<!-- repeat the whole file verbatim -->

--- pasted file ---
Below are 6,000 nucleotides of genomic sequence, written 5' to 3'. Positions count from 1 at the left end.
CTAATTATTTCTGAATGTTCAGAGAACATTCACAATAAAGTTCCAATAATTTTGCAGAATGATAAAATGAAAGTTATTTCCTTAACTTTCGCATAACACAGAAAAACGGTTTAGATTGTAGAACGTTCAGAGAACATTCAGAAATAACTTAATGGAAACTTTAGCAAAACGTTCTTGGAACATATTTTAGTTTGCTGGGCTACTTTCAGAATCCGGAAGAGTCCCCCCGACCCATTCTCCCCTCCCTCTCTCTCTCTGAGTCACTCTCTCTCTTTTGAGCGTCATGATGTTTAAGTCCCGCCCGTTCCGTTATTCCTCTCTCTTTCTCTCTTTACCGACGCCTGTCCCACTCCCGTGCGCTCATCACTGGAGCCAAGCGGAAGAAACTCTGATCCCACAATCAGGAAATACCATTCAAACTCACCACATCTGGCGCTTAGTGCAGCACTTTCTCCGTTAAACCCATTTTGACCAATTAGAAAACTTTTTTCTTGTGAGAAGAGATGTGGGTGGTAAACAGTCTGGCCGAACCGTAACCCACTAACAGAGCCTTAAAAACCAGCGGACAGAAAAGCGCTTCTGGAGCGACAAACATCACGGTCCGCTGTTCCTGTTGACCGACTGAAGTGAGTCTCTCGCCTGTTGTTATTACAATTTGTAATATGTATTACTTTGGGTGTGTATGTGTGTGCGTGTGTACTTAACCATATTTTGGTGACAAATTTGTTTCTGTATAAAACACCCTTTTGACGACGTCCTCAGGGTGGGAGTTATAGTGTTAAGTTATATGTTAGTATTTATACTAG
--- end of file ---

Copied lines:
Below are 6,000 nucleotides of genomic sequence, written 5' to 3'. Positions count from 1 at the left end.
CTAATTATTTCTGAATGTTCAGAGAACATTCACAATAAAGTTCCAATAATTTTGCAGAATGATAAAATGAAAGTTATTTCCTTAACTTTCGCATAACACAGAAAAACGGTTTAGATTGTAGAACGTTCAGAGAACATTCAGAAATAACTTAATGGAAACTTTAGCAAAACGTTCTTGGAACATATTTTAGTTTGCTGGGCTACTTTCAGAATCCGGAAGAGTCCCCCCGACCCATTCTCCCCTCCCTCTCTCTCTCTGAGTCACTCTCTCTCTTTTGAGCGTCATGATGTTTAAGTCCCGCCCGTTCCGTTATTCCTCTCTCTTTCTCTCTTTACCGACGCCTGTCCCACTCCCGTGCGCTCATCACTGGAGCCAAGCGGAAGAAACTCTGATCCCACAATCAGGAAATACCATTCAAACTCACCACATCTGGCGCTTAGTGCAGCACTTTCTCCGTTAAACCCATTTTGACCAATTAGAAAACTTTTTTCTTGTGAGAAGAGATGTGGGTGGTAAACAGTCTGGCCGAACCGTAACCCACTAACAGAGCCTTAAAAACCAGCGGACAGAAAAGCGCTTCTGGAGCGACAAACATCACGGTCCGCTGTTCCTGTTGACCGACTGAAGTGAGTCTCTCGCCTGTTGTTATTACAATTTGTAATATGTATTACTTTGGGTGTGTATGTGTGTGCGTGTGTACTTAACCATATTTTGGTGACAAATTTGTTTCTGTATAAAACACCCTTTTGACGACGTCCTCAGGGTGGGAGTTATAGTGTTAAGTTATATGTTAGTATTTATACTAG